Some Quotes Are Too Good To Be True

July 4th, 2006 10:27 PM

The St. Petersburg Times ran an article about Hazleton, Pennsylvania where the mayor has proposed making English the official language and to fine those who employ illegal aliens. The Hispanic population in Hazleton has grown tenfold since 2000 and now makes up one-third of the town. They write:

It's about time, some longtime Hazleton residents are saying. About time someone did something to stop these people from acting so brazen, walking around like they own the place. Staring you down on the street, making you stop your car to let them cross.

Even some Hispanics who usually support the mayor are nervous, because who can tell just by looking whether a brown-skinned person is here legally or illegally? Your citizenship status doesn't matter to the guy in line at the doughnut place, who says: These people are everywhere. They're like cockroaches.

Notice anything missing? Quotation marks? Names?

One type of journalism is where the reporter talks to people in the town and when they say things the reporter quotes and attributes them to a person or maybe even keeps them anonymous if there is cause. The other type of journalism already knows what people must think and the reporter quotes the voices in his or her head. This goes past various levels of editors who also think it is a good idea. The Times could not deduce that one way to tell if "a brown-skinned person is here illegally" is whether or not they can speak English, a requirement of citizenship.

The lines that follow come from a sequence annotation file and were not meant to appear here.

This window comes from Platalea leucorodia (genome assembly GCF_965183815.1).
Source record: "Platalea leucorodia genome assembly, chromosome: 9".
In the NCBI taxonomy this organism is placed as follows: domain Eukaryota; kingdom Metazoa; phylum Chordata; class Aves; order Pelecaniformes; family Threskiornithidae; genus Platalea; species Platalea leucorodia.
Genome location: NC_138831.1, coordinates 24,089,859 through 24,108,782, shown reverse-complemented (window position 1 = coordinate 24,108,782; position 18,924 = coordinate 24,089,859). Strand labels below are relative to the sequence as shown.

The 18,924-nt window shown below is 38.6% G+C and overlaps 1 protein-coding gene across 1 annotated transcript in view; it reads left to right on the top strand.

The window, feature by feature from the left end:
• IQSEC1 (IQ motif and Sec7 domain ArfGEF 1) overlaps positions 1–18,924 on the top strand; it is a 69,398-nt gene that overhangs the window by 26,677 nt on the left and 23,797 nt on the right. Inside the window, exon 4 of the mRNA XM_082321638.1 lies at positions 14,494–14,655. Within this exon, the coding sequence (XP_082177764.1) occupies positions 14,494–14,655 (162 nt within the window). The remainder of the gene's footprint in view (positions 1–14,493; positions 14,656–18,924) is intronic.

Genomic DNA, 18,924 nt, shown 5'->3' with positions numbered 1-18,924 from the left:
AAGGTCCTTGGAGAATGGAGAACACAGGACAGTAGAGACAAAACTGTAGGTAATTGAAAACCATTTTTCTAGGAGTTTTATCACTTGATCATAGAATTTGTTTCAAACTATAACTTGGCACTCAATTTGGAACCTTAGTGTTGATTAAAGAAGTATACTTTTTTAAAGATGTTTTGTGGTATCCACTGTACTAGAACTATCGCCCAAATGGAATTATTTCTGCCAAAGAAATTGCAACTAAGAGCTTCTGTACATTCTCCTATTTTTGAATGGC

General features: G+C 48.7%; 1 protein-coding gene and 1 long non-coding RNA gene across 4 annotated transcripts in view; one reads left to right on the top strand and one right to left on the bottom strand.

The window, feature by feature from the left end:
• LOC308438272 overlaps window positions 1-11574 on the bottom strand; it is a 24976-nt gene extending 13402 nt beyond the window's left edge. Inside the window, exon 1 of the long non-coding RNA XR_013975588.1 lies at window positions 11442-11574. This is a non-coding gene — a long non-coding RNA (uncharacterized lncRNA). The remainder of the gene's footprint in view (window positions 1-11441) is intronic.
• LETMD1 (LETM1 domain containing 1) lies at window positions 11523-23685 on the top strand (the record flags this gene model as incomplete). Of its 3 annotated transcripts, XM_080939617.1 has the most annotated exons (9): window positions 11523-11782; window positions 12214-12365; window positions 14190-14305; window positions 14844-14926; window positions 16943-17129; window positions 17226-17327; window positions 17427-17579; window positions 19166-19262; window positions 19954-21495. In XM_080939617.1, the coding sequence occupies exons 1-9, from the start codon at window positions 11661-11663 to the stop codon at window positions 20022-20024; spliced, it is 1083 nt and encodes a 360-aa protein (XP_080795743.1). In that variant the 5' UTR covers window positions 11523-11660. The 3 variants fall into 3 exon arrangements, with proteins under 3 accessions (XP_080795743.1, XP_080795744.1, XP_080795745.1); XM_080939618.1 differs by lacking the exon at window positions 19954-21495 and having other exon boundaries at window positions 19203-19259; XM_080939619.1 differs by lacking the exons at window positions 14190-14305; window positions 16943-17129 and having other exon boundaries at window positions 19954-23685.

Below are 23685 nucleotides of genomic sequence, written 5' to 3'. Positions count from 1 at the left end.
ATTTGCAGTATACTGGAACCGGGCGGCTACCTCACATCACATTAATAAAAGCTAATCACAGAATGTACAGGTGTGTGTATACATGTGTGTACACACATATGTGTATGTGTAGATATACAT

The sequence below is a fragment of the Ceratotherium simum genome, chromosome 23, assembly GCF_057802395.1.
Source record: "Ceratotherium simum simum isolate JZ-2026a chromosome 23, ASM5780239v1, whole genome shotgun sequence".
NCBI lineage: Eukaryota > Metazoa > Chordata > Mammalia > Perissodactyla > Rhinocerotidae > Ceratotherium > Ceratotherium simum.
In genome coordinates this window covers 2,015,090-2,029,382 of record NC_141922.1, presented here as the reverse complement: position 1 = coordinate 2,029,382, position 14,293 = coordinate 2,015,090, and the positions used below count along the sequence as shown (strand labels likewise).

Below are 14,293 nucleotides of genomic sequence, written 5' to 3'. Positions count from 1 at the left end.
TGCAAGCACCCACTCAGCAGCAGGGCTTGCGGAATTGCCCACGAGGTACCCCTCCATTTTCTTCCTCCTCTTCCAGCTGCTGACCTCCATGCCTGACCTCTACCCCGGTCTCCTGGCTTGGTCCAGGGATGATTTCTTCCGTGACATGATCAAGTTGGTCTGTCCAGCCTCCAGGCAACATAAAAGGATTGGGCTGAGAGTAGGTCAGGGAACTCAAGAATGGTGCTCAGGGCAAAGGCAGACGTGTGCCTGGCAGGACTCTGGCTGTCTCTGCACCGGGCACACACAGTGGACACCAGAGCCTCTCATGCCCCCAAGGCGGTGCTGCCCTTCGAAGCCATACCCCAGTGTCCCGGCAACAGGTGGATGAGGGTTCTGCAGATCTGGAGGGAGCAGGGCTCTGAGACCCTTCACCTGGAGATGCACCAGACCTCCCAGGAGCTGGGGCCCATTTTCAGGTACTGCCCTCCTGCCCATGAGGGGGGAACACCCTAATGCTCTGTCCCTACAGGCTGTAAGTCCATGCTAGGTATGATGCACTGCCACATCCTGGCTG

A Tampa reader who tipped me off to the story mentioned the front page headline that was not represented online: "A small Pennsylvania city proposes one of the nation's toughest crackdowns on immigrants, who say blaming them for recent trouble is racist. Now they are both saying: Enough, already!"

Notice anything missing? The word "illegal." The law proposed in Hazleton does not crack down on those who employ legal immigrants. It specifically targets employers of illegal immigrants.